1. Travelling light
If you have plenty of notice of a move, it makes sense to do as much clearing out as possible. This is of particular relevant to downsizers: after all, you don’t want half your furniture left in the garden of your new place for want of space!
If the idea of clearing, sorting and throwing away makes your shoulders sag, the idea of paying somebody to move something you don’t want (or of having to pack and unpack unwanted items yourself) may help focus your mind. Some movers with a lot to get rid of like to hire a skip (provided they have somewhere to put one, of course). Others with fewer items to dispose of might choose to leave them outside their house with a sign inviting passers-by to take them. If you decide to take this approach, be wary of falling foul of laws prohibiting fly-tipping; it may be best to leave items just inside your own property’s boundary.
2. Postal redirection
Redirecting your post is easy to set up online. Prices currently start at £33.99. You’ll need to give Royal Mail at least 5 working days’ notice but you can make your application up to six months before or after your move date. You can also extend an existing redirection.
3. Removal firms
While some people choose to pack and move their belongings themselves, this can be both tiring and time-consuming. The archetypal (wo)man with a van might do the job for you but most movers look to a traditional removals firm. Get several estimates and you’ll see that prices vary wildly. Availability also varies, and the more notice you can give of an intended move, the more likely you are to secure your firm of choice. Don’t forget to read the small print, particularly as it concerns breakages (many firms require you to notify them of any damaged goods within a very short window of time - 7 days after the move is common) and what happens to your possessions if your move is to be conducted over more than one day.
Most professional removals firms also offer packing and unpacking services. These are a potential godsend for a whole range of people: parents of young children, older people, those with mobility issues, someone trying to work as well as move house, and anyone who simply dislikes packing. The best packing and unpacking services also offer dismantling and rebuilding of furniture.
If you decide to do your own packing, try to save old newspapers for wrapping items. And always begin packing sooner than seems necessary. The contents of cellars, attics and sheds, out-of-season clothes, books, knick-knacks and rarely used kitchen items are all good places to start. Take care to label boxes with their intended destination in the new home as well as a few words to give you some idea of their contents.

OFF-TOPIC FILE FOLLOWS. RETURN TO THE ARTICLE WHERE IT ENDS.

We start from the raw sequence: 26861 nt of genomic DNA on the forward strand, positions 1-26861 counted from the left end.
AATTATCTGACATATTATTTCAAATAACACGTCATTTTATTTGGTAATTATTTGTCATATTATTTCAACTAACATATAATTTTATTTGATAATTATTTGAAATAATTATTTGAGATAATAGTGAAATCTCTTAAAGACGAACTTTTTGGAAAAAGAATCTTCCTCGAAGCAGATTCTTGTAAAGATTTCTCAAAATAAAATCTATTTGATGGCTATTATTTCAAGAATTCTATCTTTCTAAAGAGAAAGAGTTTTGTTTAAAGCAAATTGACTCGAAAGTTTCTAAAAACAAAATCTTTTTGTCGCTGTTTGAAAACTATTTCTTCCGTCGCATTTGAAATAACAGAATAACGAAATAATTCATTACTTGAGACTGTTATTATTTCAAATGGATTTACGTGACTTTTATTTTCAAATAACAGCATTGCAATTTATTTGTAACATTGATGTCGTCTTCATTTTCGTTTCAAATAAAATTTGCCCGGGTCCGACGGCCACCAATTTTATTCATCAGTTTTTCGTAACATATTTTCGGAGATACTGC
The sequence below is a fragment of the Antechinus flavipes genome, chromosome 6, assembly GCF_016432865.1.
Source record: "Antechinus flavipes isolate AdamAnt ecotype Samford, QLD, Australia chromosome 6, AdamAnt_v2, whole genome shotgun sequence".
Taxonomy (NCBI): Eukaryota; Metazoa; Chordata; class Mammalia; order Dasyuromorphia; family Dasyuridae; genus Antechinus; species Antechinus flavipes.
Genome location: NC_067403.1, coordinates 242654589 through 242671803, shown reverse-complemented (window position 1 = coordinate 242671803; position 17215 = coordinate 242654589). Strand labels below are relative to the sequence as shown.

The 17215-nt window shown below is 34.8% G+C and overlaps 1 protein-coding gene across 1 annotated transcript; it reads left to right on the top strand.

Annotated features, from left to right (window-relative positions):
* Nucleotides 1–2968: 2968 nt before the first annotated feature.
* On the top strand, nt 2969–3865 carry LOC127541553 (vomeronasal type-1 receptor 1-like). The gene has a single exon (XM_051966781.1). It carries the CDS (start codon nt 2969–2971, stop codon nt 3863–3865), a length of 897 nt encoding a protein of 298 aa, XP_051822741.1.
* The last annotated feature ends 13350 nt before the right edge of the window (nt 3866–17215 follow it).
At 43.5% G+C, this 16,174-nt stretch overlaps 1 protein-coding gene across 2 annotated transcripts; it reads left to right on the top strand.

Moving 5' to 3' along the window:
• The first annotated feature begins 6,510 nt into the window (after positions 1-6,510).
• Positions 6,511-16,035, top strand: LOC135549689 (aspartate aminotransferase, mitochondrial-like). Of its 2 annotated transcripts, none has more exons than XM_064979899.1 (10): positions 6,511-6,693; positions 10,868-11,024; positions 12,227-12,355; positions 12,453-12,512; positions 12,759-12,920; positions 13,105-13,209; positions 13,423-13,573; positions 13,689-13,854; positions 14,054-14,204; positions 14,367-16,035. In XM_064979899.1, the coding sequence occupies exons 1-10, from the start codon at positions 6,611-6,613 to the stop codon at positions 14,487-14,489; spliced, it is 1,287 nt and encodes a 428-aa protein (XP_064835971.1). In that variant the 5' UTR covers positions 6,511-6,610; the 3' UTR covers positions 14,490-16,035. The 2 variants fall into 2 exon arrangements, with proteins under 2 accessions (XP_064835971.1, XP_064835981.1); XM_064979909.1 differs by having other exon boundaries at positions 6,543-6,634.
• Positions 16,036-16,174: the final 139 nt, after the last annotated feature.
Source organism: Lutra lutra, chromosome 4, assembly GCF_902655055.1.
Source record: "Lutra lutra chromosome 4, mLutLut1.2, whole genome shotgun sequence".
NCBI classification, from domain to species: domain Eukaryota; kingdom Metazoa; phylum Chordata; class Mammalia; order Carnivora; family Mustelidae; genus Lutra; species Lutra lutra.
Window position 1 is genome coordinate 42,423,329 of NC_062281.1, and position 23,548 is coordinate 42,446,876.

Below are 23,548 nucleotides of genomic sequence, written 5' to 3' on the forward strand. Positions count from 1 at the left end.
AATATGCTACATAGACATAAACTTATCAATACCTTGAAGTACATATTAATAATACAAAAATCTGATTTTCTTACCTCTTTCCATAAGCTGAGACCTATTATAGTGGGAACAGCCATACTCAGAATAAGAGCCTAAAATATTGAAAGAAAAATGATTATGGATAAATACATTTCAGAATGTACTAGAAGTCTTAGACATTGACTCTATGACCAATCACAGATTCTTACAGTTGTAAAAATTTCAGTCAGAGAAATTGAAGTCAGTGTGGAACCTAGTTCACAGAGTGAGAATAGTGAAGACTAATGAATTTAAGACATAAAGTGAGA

5. What not to pack
As important as deciding what to pack is knowing what not to pack. Your kettle, a few mugs, tea, coffee and sugar might be obvious, but also think ahead to what you’ll want easily accessible for your first night in your new home. As well as a small overnight bag, you might also want to keep essential paperwork and precious or sentimental jewellery with you (although check that valuable items are appropriately insured).
6. Meeting the neighbours
You might think that meeting the neighbours is a job for after you’ve moved in. However, putting a note through their letterboxes to introduce yourself, announce your moving in date and apologise in advance for any disruption (particularly if, for example, you’re requesting a parking bay suspension) might go down well.
7. Children and pets
Unless they’re older and especially helpful, the presence of your children on moving day is likely to be a hindrance. If school or nursery isn’t an option, perhaps a friend or relative can take care of them on the big day. You’ll also want to ensure any pets are safely out of the way in kennels, a cattery or similar.
If it’s difficult to clean before moving out, the realities of completion timings can make it impossible to clean afterwards. Some people manage to clean each room themselves as it’s emptied, others employ cleaners to do the job. Whatever solution you choose, make sure the place is left clean and tidy in accordance with your contractual obligations.
9. Meter readings
The last thing to do before closing the door for the last time on your old house is to take meter readings. Equally, this should be one of the first things you do at your new place.
10. Regrets? I (might) have a few…..
There’s no right way to feel about moving home. Some people are euphoric, some find the experience bittersweet, and others are regretful. Whatever your emotions, give the move a chance. Now is not the time to be second-guessing your decision and frantically checking new listings to see what you’ve missed out on or analysing the latest sold property prices to see whether you’ve overpaid on your new place or not. If necessary, give yourself time to fall in love with your new location. Explore the area if it’s new to you. Unpack and make your surroundings feel like home. Plan for the future: for example, if you have decorating plans, why not set up some Pinterest boards to keep track of your ideas?
Sometimes, of course, a move turns out to be wrong or unsuitable for all kinds of reasons. If yours is one of those, make sensible plans to move again. With stamp duty and legal fees being what they are, you may need to accept losing money on the move even if sold property prices have risen in the time since you completed on your purchase. Additionally, if you’ve only been in your home for a short while, you’ll need to be prepared to explain to prospective buyers why you’re marketing the property again so soon. A good estate agent can help you with this, although it will help if you can point to positive reasons for making another move (a new job elsewhere, a need to relocate near family, etc.) rather than anything negative (e.g. traffic noise).
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